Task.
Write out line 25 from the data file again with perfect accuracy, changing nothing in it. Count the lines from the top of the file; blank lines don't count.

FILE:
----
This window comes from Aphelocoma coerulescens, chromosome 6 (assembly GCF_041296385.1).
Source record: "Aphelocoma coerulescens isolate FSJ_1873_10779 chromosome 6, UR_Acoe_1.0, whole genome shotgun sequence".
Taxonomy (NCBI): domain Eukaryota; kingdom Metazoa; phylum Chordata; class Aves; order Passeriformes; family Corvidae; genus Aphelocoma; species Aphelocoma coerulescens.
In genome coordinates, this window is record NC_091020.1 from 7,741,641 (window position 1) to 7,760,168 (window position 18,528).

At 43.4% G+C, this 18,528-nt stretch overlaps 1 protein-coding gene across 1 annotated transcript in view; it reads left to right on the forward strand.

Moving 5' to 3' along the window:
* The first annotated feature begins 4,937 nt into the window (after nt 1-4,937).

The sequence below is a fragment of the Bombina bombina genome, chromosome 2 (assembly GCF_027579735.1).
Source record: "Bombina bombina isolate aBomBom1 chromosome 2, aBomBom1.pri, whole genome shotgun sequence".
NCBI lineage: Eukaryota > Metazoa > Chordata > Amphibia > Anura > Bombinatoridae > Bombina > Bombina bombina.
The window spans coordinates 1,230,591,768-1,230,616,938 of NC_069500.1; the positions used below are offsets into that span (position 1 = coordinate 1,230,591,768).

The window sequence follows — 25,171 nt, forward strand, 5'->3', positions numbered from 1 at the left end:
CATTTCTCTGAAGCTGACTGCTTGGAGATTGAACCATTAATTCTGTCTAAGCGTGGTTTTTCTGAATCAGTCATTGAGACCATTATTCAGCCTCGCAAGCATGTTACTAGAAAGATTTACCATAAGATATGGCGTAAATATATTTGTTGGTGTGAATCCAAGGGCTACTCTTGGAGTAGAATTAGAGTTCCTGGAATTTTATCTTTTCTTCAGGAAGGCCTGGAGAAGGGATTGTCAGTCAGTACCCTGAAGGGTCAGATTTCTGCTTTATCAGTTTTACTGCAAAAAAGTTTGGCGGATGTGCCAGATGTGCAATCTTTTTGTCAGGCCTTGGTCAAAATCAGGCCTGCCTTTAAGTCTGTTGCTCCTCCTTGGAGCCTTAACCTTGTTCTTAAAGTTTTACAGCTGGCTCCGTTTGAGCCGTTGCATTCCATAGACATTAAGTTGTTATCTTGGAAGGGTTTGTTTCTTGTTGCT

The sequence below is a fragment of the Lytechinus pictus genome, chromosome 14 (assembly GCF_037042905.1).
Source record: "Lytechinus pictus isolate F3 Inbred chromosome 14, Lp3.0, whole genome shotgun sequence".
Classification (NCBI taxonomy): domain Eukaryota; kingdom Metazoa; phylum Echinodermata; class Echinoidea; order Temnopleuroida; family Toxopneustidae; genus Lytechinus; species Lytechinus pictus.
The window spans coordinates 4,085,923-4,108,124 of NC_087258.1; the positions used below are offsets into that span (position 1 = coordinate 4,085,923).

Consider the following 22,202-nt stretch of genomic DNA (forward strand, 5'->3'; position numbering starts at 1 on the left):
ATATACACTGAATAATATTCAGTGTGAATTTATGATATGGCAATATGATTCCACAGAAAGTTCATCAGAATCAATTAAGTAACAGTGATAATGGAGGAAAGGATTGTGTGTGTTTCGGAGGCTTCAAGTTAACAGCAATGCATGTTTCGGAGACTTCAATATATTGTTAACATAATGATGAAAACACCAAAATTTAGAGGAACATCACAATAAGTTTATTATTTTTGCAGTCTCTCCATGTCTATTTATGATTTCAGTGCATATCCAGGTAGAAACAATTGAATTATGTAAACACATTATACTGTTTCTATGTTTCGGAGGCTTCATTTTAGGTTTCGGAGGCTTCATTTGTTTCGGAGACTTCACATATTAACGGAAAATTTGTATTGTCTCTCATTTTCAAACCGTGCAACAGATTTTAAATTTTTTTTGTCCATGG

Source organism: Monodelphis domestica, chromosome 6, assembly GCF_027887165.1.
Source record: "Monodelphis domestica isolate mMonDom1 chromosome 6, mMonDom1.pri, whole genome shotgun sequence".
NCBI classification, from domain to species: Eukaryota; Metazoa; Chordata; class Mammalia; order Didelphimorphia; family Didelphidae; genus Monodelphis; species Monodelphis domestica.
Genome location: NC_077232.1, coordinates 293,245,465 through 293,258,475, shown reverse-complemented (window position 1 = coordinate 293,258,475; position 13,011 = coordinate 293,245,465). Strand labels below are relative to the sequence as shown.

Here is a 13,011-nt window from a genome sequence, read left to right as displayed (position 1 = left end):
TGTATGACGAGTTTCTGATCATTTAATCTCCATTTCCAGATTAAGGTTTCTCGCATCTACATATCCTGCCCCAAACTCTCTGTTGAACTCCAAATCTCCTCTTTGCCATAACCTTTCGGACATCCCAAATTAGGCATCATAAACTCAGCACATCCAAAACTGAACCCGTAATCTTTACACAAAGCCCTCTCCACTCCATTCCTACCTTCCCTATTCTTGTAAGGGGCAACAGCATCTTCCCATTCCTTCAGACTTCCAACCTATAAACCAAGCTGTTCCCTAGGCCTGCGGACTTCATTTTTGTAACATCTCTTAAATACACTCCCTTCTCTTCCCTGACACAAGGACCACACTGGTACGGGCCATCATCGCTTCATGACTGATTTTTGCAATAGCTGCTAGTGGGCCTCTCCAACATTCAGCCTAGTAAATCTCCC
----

TGTATGACGAGTTTCTGATCATTTAATCTCCATTTCCAGATTAAGGTTTCTCGCATCTACATATCCTGCCCCAAACTCTCTGTTGAACTCCAAATCTCCTCTTTGCCATAACCTTTCGGACATCCCAAATTAGGCATCATAAACTCAGCACATCCAAAACTGAACCCGTAATCTTTACACAAAGCCCTCTCCACTCCATTCCTACCTTCCCTATTCTTGTAAGGGGCAACAGCATCTTCCCATTCCTTCAGACTTCCAACCTATAAACCAAGCTGTTCCCTAGGCCTGCGGACTTCATTTTTGTAACATCTCTTAAATACACTCCCTTCTCTTCCCTGACACAAGGACCACACTGGTACGGGCCATCATCGCTTCATGACTGATTTTTGCAATAGCTGCTAGTGGGCCTCTCCAACATTCAGCCTAGTAAATCTCCC